Thursday, April 19, 2007

Ghoulish Principles

It is truly sad how nearly every tragedy in modern society is immediately twisted to serve the purposes of ideologues.

The horrible shootings at Virginia Tech are a perfect example. Within hours of the story hitting the news, I saw arguments on both sides.

On one side, unsurprisingly, there are calls for additional gun control. If it had not been so easy for the killer to acquire guns, the activists say, then this terrible tragedy never would have happened. I suppose that might even be true, since it turns out that he did indeed purchase his weapons legally. But considering the amount of planning that he apparently put into this, and the ease of buying guns ILlegally, I really doubt that an extra law would have stopped him. Most of the laws I’ve seen proposed would CERTAINLY not have stopped him. Let’s assume that he stayed within the law. A ban on semi-automatic handguns would have forced him to use a revolver. A restriction on magazine sizes would have forced him to reload more often. Even a complete ban on handguns would merely have forced him to bring in a rifle or sawed-off shotgun…which could have been easily carried and concealed disassembled in a large book bag - then reassembled after he chained the doors shut. Would any of those changes have actually saved anyone?

On the other side, activists are calling for increased gun ownership and more freedom to carry them concealed. They point out that one sane person in the building carrying his own pistol could have taken the gunman down before he killed so many innocent people. Maybe it would have worked out that way. Or maybe it wouldn’t – I’ve seen multiple sources that claim that 50-75% of soldiers in a battle do not fire their weapons. Those numbers are for World War II and earlier – the military has since then added desensitization and conditioning to their training methods, and by the end of Vietnam got up to 90% of their forces firing when needed. That means that even in trained soldiers under direct fire, 10% of them are too frightened to pull the trigger. Maybe that one person with a pistol would have shot the murderer and saved lives…or maybe he would have missed and got shot himself…or maybe he would’ve missed and killed another bystander…or maybe he would have hidden somewhere and hoped he wasn’t found.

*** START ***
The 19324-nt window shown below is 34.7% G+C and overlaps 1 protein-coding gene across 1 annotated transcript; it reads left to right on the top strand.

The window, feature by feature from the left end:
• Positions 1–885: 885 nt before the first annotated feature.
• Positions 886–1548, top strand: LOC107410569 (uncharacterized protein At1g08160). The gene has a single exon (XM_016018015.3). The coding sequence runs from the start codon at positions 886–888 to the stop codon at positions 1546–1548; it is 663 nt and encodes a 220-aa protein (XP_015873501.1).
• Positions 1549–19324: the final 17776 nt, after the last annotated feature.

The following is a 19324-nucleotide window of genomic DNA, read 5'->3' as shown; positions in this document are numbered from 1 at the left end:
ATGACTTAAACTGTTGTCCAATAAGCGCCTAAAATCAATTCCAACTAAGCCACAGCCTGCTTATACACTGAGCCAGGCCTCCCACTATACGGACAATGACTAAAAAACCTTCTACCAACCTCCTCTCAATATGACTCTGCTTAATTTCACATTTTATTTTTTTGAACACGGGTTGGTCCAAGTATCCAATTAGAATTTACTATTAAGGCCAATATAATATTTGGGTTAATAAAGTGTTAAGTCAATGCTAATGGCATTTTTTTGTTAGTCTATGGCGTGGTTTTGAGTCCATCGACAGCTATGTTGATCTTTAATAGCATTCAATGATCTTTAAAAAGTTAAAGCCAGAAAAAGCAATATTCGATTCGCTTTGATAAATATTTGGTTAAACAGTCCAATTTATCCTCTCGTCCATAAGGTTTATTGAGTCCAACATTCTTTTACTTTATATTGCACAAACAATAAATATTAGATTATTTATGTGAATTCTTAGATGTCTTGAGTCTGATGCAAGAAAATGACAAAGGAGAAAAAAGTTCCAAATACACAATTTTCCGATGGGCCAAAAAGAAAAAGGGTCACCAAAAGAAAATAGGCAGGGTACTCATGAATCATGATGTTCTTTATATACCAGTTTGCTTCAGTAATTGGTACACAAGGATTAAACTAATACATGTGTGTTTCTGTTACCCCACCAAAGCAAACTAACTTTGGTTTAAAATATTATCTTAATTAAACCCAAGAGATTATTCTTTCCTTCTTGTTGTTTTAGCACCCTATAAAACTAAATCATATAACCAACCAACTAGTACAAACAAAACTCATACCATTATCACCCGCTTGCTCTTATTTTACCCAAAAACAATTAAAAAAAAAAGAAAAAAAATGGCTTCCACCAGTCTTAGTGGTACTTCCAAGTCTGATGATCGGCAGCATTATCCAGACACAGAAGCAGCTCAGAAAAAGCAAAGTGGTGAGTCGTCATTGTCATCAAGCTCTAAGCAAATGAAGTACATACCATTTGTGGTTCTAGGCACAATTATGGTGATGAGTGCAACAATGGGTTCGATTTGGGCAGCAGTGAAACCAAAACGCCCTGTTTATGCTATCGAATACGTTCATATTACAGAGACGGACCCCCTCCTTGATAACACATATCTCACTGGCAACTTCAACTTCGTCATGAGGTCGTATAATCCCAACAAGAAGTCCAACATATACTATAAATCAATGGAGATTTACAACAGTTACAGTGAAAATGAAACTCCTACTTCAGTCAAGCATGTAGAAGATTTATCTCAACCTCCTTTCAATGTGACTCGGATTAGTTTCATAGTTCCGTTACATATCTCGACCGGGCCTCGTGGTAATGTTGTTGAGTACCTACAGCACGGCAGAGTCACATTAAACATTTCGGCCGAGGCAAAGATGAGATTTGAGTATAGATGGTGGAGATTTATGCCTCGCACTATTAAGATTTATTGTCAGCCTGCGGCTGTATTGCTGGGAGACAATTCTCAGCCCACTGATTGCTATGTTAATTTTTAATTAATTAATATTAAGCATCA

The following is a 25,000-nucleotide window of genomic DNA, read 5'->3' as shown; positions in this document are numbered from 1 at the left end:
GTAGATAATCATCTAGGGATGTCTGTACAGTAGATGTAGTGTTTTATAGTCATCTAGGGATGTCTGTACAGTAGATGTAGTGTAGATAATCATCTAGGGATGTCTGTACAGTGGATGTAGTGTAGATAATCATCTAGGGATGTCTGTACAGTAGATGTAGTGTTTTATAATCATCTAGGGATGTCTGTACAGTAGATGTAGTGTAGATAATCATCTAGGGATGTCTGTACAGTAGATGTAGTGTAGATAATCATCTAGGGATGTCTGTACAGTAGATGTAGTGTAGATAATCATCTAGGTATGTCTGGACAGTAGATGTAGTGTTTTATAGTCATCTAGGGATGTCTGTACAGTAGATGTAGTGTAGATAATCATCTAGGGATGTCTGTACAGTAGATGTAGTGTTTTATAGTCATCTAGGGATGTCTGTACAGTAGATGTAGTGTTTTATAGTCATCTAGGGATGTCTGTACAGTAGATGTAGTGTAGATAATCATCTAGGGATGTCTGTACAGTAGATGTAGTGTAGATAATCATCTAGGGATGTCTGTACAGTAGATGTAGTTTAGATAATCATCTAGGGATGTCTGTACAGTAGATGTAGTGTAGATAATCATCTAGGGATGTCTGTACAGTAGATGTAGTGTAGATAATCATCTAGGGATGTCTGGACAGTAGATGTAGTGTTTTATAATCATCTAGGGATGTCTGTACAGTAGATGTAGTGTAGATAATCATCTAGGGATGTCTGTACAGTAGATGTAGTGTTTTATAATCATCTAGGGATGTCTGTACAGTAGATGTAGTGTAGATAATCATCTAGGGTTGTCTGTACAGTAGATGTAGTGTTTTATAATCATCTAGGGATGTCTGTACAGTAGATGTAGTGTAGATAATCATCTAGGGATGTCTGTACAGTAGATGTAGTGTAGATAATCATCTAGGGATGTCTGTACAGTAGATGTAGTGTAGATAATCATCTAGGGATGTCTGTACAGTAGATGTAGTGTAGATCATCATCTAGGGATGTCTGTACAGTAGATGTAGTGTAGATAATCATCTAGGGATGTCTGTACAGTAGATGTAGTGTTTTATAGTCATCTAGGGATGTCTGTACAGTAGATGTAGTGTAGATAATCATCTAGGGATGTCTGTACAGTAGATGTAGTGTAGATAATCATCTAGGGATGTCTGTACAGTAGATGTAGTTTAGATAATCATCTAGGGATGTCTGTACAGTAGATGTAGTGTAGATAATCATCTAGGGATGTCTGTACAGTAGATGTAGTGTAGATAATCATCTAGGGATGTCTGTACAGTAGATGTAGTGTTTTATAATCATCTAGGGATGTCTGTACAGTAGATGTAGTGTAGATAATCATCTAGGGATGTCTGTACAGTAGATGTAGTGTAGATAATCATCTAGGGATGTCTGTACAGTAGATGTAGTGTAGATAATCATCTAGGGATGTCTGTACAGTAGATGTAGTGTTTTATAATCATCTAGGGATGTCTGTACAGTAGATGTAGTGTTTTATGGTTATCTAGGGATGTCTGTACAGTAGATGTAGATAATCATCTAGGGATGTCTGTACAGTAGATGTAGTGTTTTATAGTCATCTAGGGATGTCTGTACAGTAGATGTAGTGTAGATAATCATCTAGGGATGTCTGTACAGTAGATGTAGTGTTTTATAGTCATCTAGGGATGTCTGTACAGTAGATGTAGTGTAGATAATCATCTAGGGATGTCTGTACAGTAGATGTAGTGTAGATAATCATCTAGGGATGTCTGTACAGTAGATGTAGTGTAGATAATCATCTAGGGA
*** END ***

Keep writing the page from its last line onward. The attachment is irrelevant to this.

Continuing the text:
Or maybe there would have been several people in the building with guns. That increases the odds that some of them would have taken action…which leaves several people roaming the building with handguns out, looking for a shooter. What happens when two of these good citizens come around a corner and spot each other?

And in the meantime, if the pro-gun activists have their way, we have thousands or hundreds of thousands of college students running around armed. It’s been awhile, maybe college has changed since I went – but I remember seeing numerous relationship breakups, the stress of Finals Week, depression and homesickness, and lots of drinking. How many additional murders and successful suicides would result from adding handguns to that volatile mix?

Obviously, there are good arguments on either side of the issue. But is this really the right time to argue it and the right example to use for support? Good public policy comes from a careful and rational examination of the issues and consequences. The immediate emotional reaction to single event is hardly the right mental state in which to design that policy – and the activists’ ghoulish attempts to use this tragedy to further their own causes makes me want to reject them all.

Edit - From what I've seen in the news, the Virginia Tech gunman was clearly an attention-seeker. I've seen two separate sources suggest that publicizing his name only encourages such behavior. That makes sense to me - accordingly, I have removed his name in favor of anonymous terms - "gunman," "killer," and "murderer."

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